TAMPA — Calling his actions "absolutely senseless," a judge sentenced Charles Waits to life in prison without parole Friday for the 2011 murders of South Tampa teenagers Kiara and Jeremi Brito.
Waits, 21, was convicted on two counts of first-degree murder last month in connection with the fatal shootings of 16-year-old Kiara and Jeremi, 13.
It was the only possible sentence under state law that could be imposed for the killings, but Hillsborough Circuit Judge Emmett Lamar Battles drove home his view of the crime's severity by also handing down life terms for Waits' related robbery and burglary convictions.
"I will never get to plan my daughter's wedding. People look at me with pity. I hate in my heart, and I've never hated before," the slain children's 34-year-old mother, Judy Brito, told Waits during the hearing. "You crushed my heart. You killed my best friends."
She added, "I hope you die. You killed me when you took my children."
Waits, a sad-eyed young man who has grown a dark beard since his trial ended, stared at the table where he sat.
He turned down his chance to speak to the judge before he was sentenced.
His attorney, Octavio Gomez, said simply: "He didn't wish for this to happen."
It was the end of one chapter in the story of a troubling double-murder that remains, in important respects, unresolved.
Police found the teens shot to death at their home on June 5, 2011.
Their mother was in Treasure Island with her boyfriend the night of the murders. Police and court records indicate Kiara Brito sold marijuana from the family's home just north of MacDill Air Force Base, and the house's reputation as a drug emporium may have attracted the teens' killers.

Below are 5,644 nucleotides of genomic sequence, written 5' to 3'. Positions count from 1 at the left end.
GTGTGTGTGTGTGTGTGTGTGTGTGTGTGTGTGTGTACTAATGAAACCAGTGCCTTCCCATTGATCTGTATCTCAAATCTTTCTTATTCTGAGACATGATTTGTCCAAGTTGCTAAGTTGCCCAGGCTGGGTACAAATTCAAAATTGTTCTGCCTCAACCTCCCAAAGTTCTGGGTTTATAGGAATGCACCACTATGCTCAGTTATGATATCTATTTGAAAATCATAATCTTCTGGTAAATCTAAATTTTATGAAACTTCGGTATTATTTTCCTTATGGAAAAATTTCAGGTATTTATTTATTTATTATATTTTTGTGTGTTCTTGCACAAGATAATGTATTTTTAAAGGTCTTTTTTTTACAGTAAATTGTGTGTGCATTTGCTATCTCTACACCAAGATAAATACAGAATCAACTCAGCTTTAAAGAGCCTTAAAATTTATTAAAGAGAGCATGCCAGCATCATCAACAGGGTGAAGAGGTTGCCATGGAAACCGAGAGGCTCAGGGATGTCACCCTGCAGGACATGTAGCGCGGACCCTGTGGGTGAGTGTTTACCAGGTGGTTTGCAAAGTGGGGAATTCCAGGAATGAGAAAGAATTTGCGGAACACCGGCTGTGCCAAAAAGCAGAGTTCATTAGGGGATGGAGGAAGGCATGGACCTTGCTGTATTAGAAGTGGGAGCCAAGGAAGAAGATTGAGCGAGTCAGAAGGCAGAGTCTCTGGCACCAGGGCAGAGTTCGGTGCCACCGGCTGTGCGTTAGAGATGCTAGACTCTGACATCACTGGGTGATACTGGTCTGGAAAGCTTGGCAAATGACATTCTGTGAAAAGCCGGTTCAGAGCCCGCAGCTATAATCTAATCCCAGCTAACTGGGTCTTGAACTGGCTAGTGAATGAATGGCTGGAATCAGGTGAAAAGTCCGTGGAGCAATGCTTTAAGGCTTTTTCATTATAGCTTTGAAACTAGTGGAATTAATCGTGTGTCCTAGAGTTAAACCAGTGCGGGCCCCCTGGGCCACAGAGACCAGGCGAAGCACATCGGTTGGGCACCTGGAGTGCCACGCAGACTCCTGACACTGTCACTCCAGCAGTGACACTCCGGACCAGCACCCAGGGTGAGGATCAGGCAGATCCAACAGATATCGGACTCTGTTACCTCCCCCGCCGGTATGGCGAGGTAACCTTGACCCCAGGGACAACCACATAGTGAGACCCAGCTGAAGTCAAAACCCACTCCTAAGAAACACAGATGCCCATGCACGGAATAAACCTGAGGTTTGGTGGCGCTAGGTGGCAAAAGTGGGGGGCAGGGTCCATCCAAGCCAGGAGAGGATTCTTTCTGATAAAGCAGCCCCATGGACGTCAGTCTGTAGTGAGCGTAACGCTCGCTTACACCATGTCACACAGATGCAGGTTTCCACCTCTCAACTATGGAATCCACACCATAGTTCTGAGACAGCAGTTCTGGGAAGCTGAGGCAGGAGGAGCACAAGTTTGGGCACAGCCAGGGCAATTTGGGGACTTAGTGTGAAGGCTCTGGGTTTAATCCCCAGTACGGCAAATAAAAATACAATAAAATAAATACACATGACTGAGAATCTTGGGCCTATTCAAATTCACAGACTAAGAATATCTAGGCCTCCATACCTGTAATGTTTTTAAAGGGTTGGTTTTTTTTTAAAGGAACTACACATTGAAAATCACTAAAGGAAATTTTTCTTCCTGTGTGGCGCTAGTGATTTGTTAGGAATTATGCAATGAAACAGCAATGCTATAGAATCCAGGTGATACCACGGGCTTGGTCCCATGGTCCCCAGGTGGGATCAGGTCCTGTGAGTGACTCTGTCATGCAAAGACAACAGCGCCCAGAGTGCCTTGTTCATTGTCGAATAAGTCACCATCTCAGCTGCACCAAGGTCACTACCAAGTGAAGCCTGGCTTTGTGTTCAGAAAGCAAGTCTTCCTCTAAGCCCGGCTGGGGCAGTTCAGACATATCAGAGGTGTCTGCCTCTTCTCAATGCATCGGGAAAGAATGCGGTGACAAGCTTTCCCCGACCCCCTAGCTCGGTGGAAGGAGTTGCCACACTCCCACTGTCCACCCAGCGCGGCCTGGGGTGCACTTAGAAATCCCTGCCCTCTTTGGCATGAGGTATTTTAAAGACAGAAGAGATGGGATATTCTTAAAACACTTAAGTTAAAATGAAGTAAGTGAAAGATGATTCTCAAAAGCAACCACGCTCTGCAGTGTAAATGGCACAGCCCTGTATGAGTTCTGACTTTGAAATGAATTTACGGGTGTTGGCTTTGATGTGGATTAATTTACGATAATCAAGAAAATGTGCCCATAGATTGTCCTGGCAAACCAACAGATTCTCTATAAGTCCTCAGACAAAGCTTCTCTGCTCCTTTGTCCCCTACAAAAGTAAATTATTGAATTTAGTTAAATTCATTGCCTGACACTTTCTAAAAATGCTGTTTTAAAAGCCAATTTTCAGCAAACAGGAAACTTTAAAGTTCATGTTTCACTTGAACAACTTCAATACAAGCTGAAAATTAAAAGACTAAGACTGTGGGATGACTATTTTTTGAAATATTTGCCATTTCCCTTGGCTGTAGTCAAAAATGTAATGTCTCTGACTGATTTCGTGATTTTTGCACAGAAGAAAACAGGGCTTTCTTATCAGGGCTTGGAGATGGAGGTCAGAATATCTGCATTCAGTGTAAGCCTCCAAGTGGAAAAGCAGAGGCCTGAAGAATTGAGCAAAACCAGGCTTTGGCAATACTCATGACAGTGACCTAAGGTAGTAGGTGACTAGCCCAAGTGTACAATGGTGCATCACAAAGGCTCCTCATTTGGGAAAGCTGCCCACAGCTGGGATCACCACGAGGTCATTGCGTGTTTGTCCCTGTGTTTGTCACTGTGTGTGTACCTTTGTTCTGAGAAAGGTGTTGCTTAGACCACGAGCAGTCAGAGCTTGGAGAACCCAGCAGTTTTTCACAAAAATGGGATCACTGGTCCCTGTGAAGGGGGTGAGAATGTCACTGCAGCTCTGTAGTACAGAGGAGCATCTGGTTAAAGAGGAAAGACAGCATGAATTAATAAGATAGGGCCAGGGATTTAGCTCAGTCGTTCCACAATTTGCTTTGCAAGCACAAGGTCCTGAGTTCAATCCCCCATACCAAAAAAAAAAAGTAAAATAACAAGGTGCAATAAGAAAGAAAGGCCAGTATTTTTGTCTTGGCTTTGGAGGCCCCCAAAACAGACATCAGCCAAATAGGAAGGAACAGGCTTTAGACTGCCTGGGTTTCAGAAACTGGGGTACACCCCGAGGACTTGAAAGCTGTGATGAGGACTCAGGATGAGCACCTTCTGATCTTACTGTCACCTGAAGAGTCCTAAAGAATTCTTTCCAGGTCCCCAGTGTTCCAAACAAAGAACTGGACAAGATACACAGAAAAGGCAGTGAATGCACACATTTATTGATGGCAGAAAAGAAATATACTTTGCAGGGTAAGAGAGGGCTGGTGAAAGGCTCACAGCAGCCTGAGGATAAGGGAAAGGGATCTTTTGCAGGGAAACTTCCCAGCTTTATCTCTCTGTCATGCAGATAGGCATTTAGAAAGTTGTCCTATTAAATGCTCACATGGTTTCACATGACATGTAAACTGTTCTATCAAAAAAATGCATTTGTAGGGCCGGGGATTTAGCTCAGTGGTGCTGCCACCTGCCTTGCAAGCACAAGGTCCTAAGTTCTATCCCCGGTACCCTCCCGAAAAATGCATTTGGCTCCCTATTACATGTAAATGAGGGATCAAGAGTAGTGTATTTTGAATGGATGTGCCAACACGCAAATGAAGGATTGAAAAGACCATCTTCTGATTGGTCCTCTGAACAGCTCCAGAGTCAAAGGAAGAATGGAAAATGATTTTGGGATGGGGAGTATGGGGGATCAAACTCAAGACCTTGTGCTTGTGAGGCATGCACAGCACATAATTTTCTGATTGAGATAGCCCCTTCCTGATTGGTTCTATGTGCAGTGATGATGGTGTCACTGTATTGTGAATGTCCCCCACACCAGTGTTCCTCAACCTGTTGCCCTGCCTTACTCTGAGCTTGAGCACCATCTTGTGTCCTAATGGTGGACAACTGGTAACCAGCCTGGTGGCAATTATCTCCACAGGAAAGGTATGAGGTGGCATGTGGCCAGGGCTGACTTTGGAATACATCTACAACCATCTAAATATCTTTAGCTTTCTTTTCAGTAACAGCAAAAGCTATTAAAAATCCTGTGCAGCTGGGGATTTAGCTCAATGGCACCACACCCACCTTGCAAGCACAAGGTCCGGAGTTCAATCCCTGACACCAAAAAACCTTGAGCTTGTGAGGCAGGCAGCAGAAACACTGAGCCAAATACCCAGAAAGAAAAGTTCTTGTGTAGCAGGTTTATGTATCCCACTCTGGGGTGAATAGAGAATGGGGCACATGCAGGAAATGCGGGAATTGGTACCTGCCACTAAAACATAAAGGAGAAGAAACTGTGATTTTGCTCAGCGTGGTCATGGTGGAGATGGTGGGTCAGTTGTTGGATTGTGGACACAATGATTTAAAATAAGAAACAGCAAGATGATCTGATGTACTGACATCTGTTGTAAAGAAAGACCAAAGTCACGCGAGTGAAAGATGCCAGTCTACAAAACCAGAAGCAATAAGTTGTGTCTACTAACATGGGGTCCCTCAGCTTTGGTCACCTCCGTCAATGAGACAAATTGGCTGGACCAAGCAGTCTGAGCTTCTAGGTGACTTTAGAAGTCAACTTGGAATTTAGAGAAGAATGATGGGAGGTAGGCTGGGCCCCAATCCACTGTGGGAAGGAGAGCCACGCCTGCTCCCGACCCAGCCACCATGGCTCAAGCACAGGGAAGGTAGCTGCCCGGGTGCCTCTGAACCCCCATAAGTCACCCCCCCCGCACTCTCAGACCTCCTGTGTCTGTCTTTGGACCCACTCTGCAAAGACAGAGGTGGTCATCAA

Several days after Waits' conviction last month, the Hillsborough State Attorney's Office announced it was dropping all charges against his co-defendant, Tavari Grant, saying only that it had "insufficient evidence" to proceed.
It was a stunning about-face: Just days earlier, while trying Waits, prosecutors had said Grant was also culpable in the murders. Assistant State Attorney Michelle Doherty said Grant helped plan the robbery and burglary that led to the Britos' deaths, and Waits testified in his defense that Grant fired the shots that killed the teens.
Police and prosecutors say the investigation into Waits' accomplices in the killings remains open.
Grant, a 21-year-old with skulls tattooed on his cheeks, is in prison for unrelated convictions on charges of attempted armed robbery and aggravated battery with a deadly weapon.
Judy Brito declined to comment after Friday's sentencing about the decision not to prosecute Grant, saying only that Waits' sentence had not brought an end to either the case or her grief. "It's never over," she said.
Peter Jamison can be reached at firstname.lastname@example.org or (813) 226-3337. Follow him on Twitter @petejamison.